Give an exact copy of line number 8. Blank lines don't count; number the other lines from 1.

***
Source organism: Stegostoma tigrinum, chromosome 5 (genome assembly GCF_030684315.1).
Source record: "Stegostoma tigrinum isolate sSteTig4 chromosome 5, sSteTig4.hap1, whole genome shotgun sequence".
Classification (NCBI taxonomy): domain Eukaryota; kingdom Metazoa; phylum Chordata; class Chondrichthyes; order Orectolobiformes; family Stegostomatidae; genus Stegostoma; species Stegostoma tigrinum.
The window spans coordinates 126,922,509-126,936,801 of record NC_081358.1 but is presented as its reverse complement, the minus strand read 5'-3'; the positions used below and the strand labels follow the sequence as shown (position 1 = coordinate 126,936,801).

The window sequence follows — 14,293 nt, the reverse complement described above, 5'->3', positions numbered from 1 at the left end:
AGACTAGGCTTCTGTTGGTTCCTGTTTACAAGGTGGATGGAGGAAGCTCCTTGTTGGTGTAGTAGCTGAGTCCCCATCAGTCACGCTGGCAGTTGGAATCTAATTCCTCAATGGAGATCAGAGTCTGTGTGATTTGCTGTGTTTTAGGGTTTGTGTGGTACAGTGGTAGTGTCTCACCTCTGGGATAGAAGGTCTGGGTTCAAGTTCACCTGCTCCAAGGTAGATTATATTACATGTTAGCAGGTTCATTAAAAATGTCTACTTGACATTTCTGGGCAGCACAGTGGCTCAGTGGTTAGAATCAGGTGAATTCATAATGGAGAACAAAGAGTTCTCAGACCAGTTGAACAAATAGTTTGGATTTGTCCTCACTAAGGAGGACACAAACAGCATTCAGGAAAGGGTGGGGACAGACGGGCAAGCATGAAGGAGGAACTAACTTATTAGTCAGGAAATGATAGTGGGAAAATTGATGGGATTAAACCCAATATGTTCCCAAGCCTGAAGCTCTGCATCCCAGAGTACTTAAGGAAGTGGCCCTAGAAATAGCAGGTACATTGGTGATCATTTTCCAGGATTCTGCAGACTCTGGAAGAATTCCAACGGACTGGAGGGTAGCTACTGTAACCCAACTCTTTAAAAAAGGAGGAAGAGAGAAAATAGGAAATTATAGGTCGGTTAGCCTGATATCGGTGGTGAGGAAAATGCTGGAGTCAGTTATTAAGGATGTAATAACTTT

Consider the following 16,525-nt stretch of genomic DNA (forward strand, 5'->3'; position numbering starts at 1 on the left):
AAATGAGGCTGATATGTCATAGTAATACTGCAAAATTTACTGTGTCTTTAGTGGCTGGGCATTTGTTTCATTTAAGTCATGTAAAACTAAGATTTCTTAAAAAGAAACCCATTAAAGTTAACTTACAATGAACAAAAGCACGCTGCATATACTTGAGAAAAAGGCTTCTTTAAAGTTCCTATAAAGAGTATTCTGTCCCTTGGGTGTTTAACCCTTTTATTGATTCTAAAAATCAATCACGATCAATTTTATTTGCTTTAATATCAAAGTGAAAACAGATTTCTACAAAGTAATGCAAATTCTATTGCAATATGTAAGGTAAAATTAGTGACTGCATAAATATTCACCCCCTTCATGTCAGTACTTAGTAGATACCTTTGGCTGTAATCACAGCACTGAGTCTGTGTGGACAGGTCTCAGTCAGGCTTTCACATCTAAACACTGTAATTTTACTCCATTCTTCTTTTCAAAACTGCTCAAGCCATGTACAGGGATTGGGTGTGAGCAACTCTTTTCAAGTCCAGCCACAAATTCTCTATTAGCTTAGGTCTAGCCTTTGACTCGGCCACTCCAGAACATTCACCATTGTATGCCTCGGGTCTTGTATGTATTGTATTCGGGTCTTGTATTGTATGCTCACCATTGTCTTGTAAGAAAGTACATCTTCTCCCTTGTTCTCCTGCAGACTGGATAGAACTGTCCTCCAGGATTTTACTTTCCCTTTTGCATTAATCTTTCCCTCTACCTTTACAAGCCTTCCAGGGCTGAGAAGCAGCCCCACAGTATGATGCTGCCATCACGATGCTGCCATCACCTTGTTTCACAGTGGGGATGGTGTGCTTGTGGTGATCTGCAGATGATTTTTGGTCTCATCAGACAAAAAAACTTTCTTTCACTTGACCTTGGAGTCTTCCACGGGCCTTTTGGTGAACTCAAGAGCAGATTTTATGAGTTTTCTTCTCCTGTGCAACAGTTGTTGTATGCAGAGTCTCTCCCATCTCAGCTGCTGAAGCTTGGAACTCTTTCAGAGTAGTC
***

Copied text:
AAATGAGGCTGATATGTCATAGTAATACTGCAAAATTTACTGTGTCTTTAGTGGCTGGGCATTTGTTTCATTTAAGTCATGTAAAACTAAGATTTCTTAAAAAGAAACCCATTAAAGTTAACTTACAATGAACAAAAGCACGCTGCATATACTTGAGAAAAAGGCTTCTTTAAAGTTCCTATAAAGAGTATTCTGTCCCTTGGGTGTTTAACCCTTTTATTGATTCTAAAAATCAATCACGATCAATTTTATTTGCTTTAATATCAAAGTGAAAACAGATTTCTACAAAGTAATGCAAATTCTATTGCAATATGTAAGGTAAAATTAGTGACTGCATAAATATTCACCCCCTTCATGTCAGTACTTAGTAGATACCTTTGGCTGTAATCACAGCACTGAGTCTGTGTGGACAGGTCTCAGTCAGGCTTTCACATCTAAACACTGTAATTTTACTCCATTCTTCTTTTCAAAACTGCTCAAGCCATGTACAGGGATTGGGTGTGAGCAACTCTTTTCAAGTCCAGCCACAAATTCTCTATTAGCTTAGGTCTAGCCTTTGACTCGGCCACTCCAGAACATTCACCATTGTATGCCTCGGGTCTTGTATGTATTGTATTCGGGTCTTGTATTGTATGCTCACCATTGTCTTGTAAGAAAGTACATCTTCTCCCTTGTTCTCCTGCAGACTGGATAGAACTGTCCTCCAGGATTTTACTTTCCCTTTTGCATTAATCTTTCCCTCTACCTTTACAAGCCTTCCAGGGCTGAGAAGCAGCCCCACAGTATGATGCTGCCATCACGATGCTGCCATCACCTTGTTTCACAGTGGGGATGGTGTGCTTGTGGTGATCTGCAGATGATTTTTGGTCTCATCAGACAAAAAAACTTTCTTTCACTTGACCTTGGAGTCTTCCACGGGCCTTTTGGTGAACTCAAGAGCAGATTTTATGAGTTTTCTTCTCCTGTGCAACAGTTGTTGTATGCAGAGTCTCTCCCATCTCAGCTGCTGAAGCTTGGAACTCTTTCAGAGTAGTC